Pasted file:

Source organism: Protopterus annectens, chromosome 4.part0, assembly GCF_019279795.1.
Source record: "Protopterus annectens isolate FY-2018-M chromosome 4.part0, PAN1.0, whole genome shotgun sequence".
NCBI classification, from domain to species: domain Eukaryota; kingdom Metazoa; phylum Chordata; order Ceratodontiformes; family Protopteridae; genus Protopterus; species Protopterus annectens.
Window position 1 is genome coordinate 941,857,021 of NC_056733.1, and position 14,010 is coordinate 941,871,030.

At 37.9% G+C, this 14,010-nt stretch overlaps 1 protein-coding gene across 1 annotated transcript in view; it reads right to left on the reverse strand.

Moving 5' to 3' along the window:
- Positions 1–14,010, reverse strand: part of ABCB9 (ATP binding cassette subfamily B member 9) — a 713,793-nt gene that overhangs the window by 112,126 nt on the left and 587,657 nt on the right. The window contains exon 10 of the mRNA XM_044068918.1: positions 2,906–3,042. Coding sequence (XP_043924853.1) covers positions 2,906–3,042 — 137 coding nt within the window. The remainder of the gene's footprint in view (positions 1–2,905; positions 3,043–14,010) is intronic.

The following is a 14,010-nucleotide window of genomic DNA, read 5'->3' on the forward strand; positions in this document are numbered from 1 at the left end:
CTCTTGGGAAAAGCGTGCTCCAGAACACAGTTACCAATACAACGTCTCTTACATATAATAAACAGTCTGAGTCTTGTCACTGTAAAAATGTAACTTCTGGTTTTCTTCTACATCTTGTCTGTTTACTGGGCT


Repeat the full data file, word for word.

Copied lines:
Source organism: Protopterus annectens, chromosome 4.part0, assembly GCF_019279795.1.
Source record: "Protopterus annectens isolate FY-2018-M chromosome 4.part0, PAN1.0, whole genome shotgun sequence".
NCBI classification, from domain to species: domain Eukaryota; kingdom Metazoa; phylum Chordata; order Ceratodontiformes; family Protopteridae; genus Protopterus; species Protopterus annectens.
Window position 1 is genome coordinate 941,857,021 of NC_056733.1, and position 14,010 is coordinate 941,871,030.

At 37.9% G+C, this 14,010-nt stretch overlaps 1 protein-coding gene across 1 annotated transcript in view; it reads right to left on the reverse strand.

Moving 5' to 3' along the window:
- Positions 1–14,010, reverse strand: part of ABCB9 (ATP binding cassette subfamily B member 9) — a 713,793-nt gene that overhangs the window by 112,126 nt on the left and 587,657 nt on the right. The window contains exon 10 of the mRNA XM_044068918.1: positions 2,906–3,042. Coding sequence (XP_043924853.1) covers positions 2,906–3,042 — 137 coding nt within the window. The remainder of the gene's footprint in view (positions 1–2,905; positions 3,043–14,010) is intronic.

The following is a 14,010-nucleotide window of genomic DNA, read 5'->3' on the forward strand; positions in this document are numbered from 1 at the left end:
CTCTTGGGAAAAGCGTGCTCCAGAACACAGTTACCAATACAACGTCTCTTACATATAATAAACAGTCTGAGTCTTGTCACTGTAAAAATGTAACTTCTGGTTTTCTTCTACATCTTGTCTGTTTACTGGGCT